As many probably know by now, I don't believe our hoaxer had to try that hard. I think he knew plenty about the Maybricks that we have since learned [Michael wrote lyrics as well as music, for example]; I suspect he had some inside info on the ripper (but only as good as whoever supplied it); he didn't need to practise with pen and ink if that was all he'd ever known; and he wouldn't have had to sweat the small stuff – like the speed of a horse race - or even some of the bigger stuff, like it not resembling Maybrick's handwriting - if it was only ever meant as a literary prank, or burlesque, to have some fun at the Maybricks' expense:

                    https://en.wikipedia.org/wiki/Burlesque

                    Originally posted by David Orsam View Post
                    No-one at Aintree would have given consideration to which race was the fastest. They would talk of whether it was an exciting race or a dull one to be sure, but not a fast one or a slow one. It's just not how people think of them, either then or now.
                    Before Harry got there, I was thinking to myself, hold on, don't racing people talk about the 'going' being fast or slow, depending on the state of the ground? Here's the man:

                    Originally posted by harry View Post
                    What was the state of the track?Heavy,soft,firm ,hard.Had it rained?
                    Originally posted by David Orsam View Post
                    Well The Times reported that 'The weather was all that could be desired' so I imagine that the going was good.
                    If the going was good, it could be said to have been 'fast'. But Harry went on to say:

                    Originally posted by harry View Post
                    The weather on the actual day of the race would matter little,if preceeding days had been wet,and according to one poster above,the weather had taken a dramatic change,from bad to good.So,on that assumption,a wet track and slower times.
                    So while the going could still have been slow due to the most recent spell of bad weather, despite a dramatic improvement on the day, that would not be comparing the going with the same race - the Grand National - in previous years. I wonder how many of them had been blessed with drier weather and firmer ground in the days leading up to the big event. This was after all early Spring in Liverpool, not July in the south of France.

                    Originally posted by David Orsam View Post
                    It also wasn't the fastest race he had ever seen and, therefore, he could not possibly have thought it was, therefore, he could not possibly have written those words in his journal.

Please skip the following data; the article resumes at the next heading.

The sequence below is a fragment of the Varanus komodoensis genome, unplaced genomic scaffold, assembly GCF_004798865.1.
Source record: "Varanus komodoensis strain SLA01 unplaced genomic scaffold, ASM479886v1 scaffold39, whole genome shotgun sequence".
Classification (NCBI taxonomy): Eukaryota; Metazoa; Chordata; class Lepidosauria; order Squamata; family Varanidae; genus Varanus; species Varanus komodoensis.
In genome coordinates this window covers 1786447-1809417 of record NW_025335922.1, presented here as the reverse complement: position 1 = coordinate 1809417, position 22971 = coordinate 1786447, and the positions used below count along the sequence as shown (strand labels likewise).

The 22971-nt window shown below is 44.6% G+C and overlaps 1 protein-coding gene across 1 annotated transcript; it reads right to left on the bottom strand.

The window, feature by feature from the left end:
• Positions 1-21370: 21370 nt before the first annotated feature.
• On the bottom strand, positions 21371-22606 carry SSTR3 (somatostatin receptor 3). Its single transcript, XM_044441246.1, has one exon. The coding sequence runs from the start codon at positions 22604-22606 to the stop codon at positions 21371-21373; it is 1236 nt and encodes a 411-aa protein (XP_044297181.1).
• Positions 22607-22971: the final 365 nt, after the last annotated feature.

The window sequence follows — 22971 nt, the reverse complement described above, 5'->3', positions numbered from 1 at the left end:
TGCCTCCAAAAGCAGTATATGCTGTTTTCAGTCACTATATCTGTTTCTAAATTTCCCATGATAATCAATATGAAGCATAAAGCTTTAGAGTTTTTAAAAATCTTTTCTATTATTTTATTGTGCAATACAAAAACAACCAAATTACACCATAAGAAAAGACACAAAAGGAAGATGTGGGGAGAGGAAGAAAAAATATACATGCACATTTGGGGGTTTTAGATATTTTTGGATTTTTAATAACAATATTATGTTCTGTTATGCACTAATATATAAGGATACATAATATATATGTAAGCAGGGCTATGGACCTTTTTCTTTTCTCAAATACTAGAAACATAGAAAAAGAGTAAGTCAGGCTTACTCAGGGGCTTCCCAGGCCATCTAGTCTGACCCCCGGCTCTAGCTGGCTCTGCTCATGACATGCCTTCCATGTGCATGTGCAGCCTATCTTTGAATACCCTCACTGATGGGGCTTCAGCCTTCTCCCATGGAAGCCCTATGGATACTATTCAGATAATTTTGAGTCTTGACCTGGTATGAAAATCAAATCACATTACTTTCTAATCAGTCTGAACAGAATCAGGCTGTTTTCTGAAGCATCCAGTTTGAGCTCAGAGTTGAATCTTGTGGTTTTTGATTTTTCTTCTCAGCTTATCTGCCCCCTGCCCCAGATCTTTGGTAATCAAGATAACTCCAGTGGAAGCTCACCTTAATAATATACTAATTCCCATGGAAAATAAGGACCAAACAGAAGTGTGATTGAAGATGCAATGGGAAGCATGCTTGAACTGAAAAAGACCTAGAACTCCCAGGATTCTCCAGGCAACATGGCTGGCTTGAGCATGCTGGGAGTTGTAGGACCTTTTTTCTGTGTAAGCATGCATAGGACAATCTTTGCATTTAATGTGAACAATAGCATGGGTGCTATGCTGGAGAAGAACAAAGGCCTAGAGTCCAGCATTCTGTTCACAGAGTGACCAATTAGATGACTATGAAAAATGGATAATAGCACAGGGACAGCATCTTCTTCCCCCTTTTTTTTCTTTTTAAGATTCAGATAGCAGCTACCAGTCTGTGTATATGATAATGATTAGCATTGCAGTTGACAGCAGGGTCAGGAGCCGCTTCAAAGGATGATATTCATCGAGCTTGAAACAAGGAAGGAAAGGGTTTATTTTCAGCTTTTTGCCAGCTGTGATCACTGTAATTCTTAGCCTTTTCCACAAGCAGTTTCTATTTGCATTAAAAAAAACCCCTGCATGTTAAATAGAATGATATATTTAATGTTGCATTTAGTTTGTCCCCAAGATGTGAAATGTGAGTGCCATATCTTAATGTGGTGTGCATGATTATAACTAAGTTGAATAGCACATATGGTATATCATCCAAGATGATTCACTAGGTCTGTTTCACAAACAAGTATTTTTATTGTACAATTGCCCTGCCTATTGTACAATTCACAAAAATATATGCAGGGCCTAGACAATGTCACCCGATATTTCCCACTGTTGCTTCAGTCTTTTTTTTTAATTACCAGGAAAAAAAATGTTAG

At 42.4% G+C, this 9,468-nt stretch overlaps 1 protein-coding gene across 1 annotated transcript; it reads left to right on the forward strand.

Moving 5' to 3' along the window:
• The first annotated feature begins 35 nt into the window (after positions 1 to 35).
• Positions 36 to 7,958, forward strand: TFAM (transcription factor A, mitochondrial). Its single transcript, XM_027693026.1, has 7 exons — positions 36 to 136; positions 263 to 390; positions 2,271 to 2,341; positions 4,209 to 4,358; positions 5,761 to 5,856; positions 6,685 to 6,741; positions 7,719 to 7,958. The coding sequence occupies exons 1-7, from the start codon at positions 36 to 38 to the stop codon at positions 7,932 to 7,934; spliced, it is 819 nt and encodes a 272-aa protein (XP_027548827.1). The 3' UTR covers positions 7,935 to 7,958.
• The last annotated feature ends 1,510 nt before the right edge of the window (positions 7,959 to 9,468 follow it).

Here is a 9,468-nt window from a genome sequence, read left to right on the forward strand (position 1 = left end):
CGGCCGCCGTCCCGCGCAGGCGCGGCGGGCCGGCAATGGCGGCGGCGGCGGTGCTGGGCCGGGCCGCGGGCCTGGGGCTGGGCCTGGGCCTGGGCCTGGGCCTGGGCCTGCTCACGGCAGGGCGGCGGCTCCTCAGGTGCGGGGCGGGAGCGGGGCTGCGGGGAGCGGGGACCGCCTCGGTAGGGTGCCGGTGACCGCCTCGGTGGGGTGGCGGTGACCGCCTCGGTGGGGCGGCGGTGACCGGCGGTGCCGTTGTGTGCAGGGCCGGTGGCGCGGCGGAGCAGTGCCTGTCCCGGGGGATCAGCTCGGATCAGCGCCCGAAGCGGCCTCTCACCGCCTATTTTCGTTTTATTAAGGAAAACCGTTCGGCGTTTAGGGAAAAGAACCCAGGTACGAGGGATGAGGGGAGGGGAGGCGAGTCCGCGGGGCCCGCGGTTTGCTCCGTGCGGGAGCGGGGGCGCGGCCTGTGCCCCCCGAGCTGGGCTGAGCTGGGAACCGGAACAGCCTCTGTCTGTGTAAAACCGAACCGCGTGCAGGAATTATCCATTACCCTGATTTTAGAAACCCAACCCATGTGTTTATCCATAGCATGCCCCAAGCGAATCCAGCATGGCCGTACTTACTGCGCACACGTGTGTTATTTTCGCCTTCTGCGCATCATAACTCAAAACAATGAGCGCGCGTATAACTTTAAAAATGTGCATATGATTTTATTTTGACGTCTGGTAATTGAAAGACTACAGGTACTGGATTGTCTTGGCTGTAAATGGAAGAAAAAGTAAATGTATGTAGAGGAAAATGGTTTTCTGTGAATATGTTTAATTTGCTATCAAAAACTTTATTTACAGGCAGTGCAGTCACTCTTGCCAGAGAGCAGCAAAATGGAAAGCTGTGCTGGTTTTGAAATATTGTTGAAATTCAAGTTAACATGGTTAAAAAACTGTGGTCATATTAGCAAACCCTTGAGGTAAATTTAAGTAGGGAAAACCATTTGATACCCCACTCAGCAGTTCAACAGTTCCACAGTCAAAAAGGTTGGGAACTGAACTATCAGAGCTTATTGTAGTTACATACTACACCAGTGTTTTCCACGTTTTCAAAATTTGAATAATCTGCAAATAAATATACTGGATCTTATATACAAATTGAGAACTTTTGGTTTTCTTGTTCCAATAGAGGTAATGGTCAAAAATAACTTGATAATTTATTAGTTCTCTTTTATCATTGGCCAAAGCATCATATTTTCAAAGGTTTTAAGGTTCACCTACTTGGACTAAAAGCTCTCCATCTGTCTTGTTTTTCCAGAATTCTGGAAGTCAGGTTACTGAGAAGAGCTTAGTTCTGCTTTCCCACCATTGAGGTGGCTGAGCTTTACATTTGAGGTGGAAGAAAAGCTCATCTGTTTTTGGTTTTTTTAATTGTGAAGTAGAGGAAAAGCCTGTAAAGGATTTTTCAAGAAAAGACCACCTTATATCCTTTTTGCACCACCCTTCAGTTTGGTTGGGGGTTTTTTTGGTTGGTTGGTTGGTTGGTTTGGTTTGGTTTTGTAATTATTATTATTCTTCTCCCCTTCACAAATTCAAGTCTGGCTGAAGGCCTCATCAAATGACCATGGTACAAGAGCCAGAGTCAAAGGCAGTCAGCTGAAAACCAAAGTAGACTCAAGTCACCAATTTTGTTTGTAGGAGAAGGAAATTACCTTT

Hold your horses…

                    It doesn't matter whether Maybrick wrote the diary or not. According to Feldman, he and his wife attended every Grand National after marrying and settling in Liverpool. So when he attended the race in 1889, as we know he did, he would arguably only have been able to compare the going with other years he could remember well from earlier that decade. If the going in those years had looked relatively poor due to worse weather on the day, he might well have got an impression in the Spring sunshine of 1889 of a faster race, without caring or needing to know the actual comparative speed of the horses.

                    Originally posted by John G View Post
                    To describe an important race such as the Grand National as the fastest in history, or the fastest in living memory, the relevant statistic must have greatly impressed the author.
                    Originally posted by John G View Post
                    Maybrick supposedly attended the race, and may subsequently have read the press reports. However, neither experience would have entitled him to conclude that it was the fastest Grand National ever.
                    Except that the author only said it was the fastest Grand National "Sir Jim" had seen – not the fastest 'in history'; not the fastest 'in living memory'; not the fastest 'ever'. If he is meant to have had a reasonable view of the action each year, he would certainly have noticed when the horses were labouring through saturated grass and churned up mud, or thundering past him on turf that was springy and ground that was dry and firm. Isn't that much more likely to have been something the real James could have compared as a regular race goer, without having to know the ins and outs of a flea's bottom?

                    Ooh, that was rather timely, wasn't it? Grand National time is with us again - in more ways than one.

                    Have a great weekend all.

                    Love,

                    Caz
                    X
                    Last edited by caz; 04-06-2017, 07:11 AM.